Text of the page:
Researching Rosemaling

The last time I was home, my grandmother had set aside some artwork, fabric and other random things that she thought I might enjoy. One of these things was Rosemåling artwork that she had learned to do back in the 70’s.  Now I didn’t know alot about rosemåling other than I know it when I see it!

Rosemåling is a very distinct Norwegian style of decorative painting that originated in the 1700s with florals and flourishes usually painted on plates or other wooden objects. It consists of C and S curves and many of the brush strokes remind me of calligraphy. It is quite folksy and beautiful.  Some modern day rosemåling is produced with stencils and double loaded brushes while others still do freehand designs with layers of paint creating depth and outline.

My grandmother's Rosemaling artwork.

My grandmother’s Rosemaling artwork.

So this morning I did some research on rosemåling. There is a very talented lady by the name of Jean Honl from Roseau, Minnesota that creates some BEAUTIFUL rosemåling pieces. Plates, clocks, even a full hutch; it’s wonderful to see how much beauty and detail she has in her designs. She has a video below that shows how she creates these highly detailed pieces. You can learn more about her on her website.

Then I found a video of Sigmund Aarseth that freehands rosemåling on a huge canvas. It is worth it to watch the full 9 minutes! Amazing strokes.

Here are some more examples of rosemåling that I’ve found while researching the styles.

rosemaling hutch 3

This piece was restored and refinished by Honl.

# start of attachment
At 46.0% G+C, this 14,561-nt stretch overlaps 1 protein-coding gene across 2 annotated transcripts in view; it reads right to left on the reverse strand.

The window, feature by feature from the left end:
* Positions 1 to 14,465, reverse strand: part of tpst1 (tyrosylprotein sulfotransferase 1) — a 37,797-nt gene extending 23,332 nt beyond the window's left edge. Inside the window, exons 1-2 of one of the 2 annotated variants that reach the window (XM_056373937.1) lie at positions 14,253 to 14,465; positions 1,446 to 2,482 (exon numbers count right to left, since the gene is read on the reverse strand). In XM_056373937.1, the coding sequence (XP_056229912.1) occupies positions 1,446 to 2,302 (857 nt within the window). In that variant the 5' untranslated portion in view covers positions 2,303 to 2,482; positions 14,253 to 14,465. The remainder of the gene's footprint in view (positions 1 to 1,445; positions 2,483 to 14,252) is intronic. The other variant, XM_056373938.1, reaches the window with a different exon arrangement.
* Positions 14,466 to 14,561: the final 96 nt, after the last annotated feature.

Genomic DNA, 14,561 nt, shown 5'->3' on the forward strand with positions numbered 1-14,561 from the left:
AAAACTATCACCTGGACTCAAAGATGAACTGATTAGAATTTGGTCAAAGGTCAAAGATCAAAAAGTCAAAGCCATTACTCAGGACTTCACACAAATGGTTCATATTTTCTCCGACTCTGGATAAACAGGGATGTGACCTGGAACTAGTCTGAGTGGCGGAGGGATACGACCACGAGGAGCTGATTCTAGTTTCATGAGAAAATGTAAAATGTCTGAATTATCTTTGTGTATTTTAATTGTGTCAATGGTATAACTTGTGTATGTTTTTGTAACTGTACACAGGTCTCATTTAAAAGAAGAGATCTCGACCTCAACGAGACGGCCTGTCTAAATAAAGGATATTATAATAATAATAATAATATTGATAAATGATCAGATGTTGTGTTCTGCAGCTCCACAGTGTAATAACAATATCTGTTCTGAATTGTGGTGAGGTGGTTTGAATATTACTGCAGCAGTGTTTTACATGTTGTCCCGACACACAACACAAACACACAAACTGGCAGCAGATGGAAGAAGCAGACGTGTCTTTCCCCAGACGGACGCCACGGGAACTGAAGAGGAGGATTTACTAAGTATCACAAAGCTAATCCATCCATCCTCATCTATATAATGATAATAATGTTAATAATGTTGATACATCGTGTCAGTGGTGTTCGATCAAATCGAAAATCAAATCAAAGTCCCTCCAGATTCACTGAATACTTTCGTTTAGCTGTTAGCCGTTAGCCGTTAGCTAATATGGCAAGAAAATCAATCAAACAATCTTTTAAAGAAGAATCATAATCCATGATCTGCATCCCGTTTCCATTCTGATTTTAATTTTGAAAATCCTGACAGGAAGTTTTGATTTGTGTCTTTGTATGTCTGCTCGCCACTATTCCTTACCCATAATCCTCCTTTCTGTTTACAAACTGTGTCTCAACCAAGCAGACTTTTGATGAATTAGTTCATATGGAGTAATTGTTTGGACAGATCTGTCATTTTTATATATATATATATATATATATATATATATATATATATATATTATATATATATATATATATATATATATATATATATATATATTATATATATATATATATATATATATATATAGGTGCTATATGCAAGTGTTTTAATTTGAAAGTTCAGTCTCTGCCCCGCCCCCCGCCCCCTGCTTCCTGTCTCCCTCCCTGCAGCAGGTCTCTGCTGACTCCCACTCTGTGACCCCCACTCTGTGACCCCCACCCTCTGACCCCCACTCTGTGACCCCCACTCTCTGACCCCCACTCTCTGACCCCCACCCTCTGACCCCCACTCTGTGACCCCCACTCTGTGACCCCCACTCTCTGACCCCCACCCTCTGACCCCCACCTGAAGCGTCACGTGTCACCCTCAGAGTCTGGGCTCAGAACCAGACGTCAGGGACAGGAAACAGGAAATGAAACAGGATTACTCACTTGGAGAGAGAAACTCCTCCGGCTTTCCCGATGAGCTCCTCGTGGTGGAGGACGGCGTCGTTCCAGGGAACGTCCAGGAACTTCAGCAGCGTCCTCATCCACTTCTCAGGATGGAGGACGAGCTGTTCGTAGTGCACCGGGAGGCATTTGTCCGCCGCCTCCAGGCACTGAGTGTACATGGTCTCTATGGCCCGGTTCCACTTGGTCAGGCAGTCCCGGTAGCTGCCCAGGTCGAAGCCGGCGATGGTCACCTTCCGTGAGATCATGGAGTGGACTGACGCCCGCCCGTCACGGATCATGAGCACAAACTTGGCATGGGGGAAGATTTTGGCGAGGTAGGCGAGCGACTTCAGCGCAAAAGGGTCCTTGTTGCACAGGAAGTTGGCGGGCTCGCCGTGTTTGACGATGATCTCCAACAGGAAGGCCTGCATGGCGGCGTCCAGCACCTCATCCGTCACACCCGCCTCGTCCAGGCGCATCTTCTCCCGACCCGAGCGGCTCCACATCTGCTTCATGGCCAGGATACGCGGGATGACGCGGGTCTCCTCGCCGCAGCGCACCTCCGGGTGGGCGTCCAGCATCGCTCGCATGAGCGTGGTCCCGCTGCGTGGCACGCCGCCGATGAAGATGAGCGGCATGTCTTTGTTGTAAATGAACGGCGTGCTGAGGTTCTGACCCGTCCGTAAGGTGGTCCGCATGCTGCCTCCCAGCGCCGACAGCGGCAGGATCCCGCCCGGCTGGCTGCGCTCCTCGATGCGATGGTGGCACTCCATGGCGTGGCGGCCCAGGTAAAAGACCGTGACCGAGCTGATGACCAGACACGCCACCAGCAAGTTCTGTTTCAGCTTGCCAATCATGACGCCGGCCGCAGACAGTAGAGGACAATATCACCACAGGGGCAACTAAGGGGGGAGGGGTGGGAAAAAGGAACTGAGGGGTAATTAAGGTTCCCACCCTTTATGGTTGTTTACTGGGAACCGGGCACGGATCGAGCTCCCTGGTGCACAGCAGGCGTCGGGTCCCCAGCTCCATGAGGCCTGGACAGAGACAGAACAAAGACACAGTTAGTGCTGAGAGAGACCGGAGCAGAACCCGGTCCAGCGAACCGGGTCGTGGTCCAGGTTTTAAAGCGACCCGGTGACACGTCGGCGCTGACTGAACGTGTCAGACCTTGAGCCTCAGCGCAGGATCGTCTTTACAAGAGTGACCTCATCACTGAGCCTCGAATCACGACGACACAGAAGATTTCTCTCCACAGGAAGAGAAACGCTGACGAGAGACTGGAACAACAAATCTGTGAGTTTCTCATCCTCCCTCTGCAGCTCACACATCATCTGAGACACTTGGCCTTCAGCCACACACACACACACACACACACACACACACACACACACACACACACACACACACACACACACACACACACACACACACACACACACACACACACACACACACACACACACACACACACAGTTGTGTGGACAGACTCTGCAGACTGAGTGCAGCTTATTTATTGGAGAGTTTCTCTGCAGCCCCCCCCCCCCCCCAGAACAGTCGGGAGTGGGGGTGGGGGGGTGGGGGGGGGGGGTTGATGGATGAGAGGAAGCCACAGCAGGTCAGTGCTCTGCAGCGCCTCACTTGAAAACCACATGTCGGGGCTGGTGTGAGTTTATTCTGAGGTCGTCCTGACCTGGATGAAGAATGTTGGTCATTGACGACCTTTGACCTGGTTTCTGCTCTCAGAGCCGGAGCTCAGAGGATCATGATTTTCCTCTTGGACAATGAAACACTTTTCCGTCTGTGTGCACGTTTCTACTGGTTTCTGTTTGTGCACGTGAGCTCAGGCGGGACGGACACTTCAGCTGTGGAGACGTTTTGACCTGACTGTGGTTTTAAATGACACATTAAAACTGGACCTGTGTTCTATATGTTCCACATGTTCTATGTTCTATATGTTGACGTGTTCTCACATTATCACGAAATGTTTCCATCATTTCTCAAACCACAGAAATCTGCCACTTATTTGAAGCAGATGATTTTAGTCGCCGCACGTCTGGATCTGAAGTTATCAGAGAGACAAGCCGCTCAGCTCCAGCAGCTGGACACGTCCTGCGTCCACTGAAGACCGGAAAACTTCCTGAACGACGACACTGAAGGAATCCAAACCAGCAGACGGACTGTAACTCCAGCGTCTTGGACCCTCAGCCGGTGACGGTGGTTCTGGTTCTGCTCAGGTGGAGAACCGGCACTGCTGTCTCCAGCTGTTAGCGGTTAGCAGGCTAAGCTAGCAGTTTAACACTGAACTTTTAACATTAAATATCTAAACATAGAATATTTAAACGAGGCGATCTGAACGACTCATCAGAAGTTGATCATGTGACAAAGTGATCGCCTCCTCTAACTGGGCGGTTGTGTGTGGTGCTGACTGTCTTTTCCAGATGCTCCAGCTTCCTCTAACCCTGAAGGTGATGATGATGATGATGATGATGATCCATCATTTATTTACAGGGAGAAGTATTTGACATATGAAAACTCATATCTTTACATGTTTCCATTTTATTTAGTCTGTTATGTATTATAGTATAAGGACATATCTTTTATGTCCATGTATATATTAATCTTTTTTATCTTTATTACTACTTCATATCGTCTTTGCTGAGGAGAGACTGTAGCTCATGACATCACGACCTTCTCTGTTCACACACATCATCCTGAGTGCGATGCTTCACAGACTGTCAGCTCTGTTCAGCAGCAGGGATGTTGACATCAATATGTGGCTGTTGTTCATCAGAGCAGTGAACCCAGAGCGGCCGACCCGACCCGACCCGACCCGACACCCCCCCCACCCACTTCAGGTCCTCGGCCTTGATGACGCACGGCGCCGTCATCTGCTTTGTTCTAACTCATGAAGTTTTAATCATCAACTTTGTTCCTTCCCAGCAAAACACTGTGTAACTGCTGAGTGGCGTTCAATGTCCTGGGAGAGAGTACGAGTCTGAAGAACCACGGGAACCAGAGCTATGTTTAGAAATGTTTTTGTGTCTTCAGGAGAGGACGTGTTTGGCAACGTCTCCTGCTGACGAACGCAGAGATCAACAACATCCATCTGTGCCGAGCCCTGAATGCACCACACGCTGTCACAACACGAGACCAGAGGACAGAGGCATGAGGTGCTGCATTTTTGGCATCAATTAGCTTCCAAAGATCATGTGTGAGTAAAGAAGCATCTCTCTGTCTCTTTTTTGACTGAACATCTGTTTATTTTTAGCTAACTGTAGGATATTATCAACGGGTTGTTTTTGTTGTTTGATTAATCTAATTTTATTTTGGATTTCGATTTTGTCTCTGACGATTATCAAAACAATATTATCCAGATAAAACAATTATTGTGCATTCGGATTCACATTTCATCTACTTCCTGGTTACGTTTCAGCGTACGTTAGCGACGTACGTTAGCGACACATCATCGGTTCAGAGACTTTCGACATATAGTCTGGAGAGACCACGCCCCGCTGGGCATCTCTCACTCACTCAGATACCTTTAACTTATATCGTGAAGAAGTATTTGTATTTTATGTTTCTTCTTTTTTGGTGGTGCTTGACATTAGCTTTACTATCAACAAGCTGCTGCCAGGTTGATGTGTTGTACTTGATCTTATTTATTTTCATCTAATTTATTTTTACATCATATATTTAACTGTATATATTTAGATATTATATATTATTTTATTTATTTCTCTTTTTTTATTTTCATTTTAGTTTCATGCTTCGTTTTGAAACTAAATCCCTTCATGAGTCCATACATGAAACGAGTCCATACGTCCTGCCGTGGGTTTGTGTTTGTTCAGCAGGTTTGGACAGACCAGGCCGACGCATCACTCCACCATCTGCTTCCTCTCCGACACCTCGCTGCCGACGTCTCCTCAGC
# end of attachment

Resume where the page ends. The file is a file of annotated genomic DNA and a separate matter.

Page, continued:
Turned wooden plate with Rosemaling


Rosemaling 1974. The scroll work is beautiful.

rosemaling budstikke

A Rosemaling Budstikke. If you are not at least a 1/2 Norwegian you have no idea what I just wrote.


There are many types of Rosemaling. Telemark, Hallingdal, Valdres, Rogaland, Os, Gudbrandsdal, Vest Agder.

Taking on the Jellies

I love aquariums. I can spend hours just staring at fish and underwater creatures until my eyes go numb. If I visit a new city, the first thing I look for is an aquarium and try to drag whoever is with me to it.

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These jellyfish are from an aquarium I visited in San Francisco last year.

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My crappy iPhone takes wonderful crappy photos. But it’s all good. I basically need just the form.

And although I like all fish, my favorite is the jellyfish. Thriving on this planet for more than 600 million years, the jellyfish is beautiful, deadly and mesmerizing.  Their slow motion and trailing tentacles make for a hypnotizing dance that lulls you into a false sense of comfort.

They are truly alien and deadly. Completely translucent, they have no head, no heart and no brain and yet they can kill their prey in seconds.

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Almost all of them were “upsidedown”.

I have taken ALOT of photos of these wonderful creatures over the years and I’m finally going to paint them. Or at least one of them, lets not get too crazy. At first I was going to use one of my largest canvases but now I’m thinking  I might paint it on board. Which means I need to head to the store. I’m also dabbling with the idea of using acrylic since I can get more precise in my mixing. Not sure yet.

As always, I start off with a sketch.

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One of my first sketches. Its hard to make tentacles translucent.

Now most of the time, you don’t know if jellyfish are swimming upside down or right side up or left or right. In the ocean, or in this case a tank, there is no point of reference or distance for that matter other than yourself or the other fish around them. So I’m hoping that this painting can be hung in any direction. Slightly abstract, yet still recognizable. It will give me the flexibility of making it a horizontal landscape or a vertical portrait. I like this quirk because it can breathe new life into a painting that you have been staring at for years. Turn it upside down. BRAND NEW PERSPECTIVE! I do this with my abstract paintings all the time.  Which is probably not correct, but who cares! It’s art!